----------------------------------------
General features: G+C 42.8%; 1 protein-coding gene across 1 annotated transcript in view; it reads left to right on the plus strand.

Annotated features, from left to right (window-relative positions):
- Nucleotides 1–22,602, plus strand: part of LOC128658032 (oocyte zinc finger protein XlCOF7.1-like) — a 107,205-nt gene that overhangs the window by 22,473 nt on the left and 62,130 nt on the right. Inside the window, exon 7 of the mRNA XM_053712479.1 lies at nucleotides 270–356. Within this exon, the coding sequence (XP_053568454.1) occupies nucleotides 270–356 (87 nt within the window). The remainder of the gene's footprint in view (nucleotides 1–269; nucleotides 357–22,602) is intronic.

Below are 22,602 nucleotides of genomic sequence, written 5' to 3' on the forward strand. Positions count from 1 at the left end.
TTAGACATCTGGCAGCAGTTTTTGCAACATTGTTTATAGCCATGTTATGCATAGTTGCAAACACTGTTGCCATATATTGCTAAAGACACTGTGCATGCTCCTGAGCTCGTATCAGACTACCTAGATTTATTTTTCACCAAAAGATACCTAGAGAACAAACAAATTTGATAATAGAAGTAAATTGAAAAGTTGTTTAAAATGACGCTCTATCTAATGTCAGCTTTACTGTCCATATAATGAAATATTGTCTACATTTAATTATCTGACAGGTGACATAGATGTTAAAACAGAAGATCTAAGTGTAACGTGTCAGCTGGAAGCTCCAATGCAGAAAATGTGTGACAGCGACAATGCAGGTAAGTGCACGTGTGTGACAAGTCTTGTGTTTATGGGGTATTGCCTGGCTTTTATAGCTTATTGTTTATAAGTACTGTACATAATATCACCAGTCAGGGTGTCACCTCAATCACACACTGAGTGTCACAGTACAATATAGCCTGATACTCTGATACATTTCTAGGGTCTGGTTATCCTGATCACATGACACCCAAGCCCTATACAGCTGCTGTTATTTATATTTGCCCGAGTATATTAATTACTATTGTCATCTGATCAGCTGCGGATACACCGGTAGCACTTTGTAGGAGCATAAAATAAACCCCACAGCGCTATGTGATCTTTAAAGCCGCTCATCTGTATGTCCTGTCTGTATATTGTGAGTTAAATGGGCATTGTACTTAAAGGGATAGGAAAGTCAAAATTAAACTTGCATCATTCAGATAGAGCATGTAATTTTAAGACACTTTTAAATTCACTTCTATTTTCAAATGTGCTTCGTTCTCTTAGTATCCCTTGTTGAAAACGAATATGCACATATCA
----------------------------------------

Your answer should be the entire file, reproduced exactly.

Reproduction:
General features: G+C 42.8%; 1 protein-coding gene across 1 annotated transcript in view; it reads left to right on the plus strand.

Annotated features, from left to right (window-relative positions):
- Nucleotides 1–22,602, plus strand: part of LOC128658032 (oocyte zinc finger protein XlCOF7.1-like) — a 107,205-nt gene that overhangs the window by 22,473 nt on the left and 62,130 nt on the right. Inside the window, exon 7 of the mRNA XM_053712479.1 lies at nucleotides 270–356. Within this exon, the coding sequence (XP_053568454.1) occupies nucleotides 270–356 (87 nt within the window). The remainder of the gene's footprint in view (nucleotides 1–269; nucleotides 357–22,602) is intronic.

Below are 22,602 nucleotides of genomic sequence, written 5' to 3' on the forward strand. Positions count from 1 at the left end.
TTAGACATCTGGCAGCAGTTTTTGCAACATTGTTTATAGCCATGTTATGCATAGTTGCAAACACTGTTGCCATATATTGCTAAAGACACTGTGCATGCTCCTGAGCTCGTATCAGACTACCTAGATTTATTTTTCACCAAAAGATACCTAGAGAACAAACAAATTTGATAATAGAAGTAAATTGAAAAGTTGTTTAAAATGACGCTCTATCTAATGTCAGCTTTACTGTCCATATAATGAAATATTGTCTACATTTAATTATCTGACAGGTGACATAGATGTTAAAACAGAAGATCTAAGTGTAACGTGTCAGCTGGAAGCTCCAATGCAGAAAATGTGTGACAGCGACAATGCAGGTAAGTGCACGTGTGTGACAAGTCTTGTGTTTATGGGGTATTGCCTGGCTTTTATAGCTTATTGTTTATAAGTACTGTACATAATATCACCAGTCAGGGTGTCACCTCAATCACACACTGAGTGTCACAGTACAATATAGCCTGATACTCTGATACATTTCTAGGGTCTGGTTATCCTGATCACATGACACCCAAGCCCTATACAGCTGCTGTTATTTATATTTGCCCGAGTATATTAATTACTATTGTCATCTGATCAGCTGCGGATACACCGGTAGCACTTTGTAGGAGCATAAAATAAACCCCACAGCGCTATGTGATCTTTAAAGCCGCTCATCTGTATGTCCTGTCTGTATATTGTGAGTTAAATGGGCATTGTACTTAAAGGGATAGGAAAGTCAAAATTAAACTTGCATCATTCAGATAGAGCATGTAATTTTAAGACACTTTTAAATTCACTTCTATTTTCAAATGTGCTTCGTTCTCTTAGTATCCCTTGTTGAAAACGAATATGCACATATCA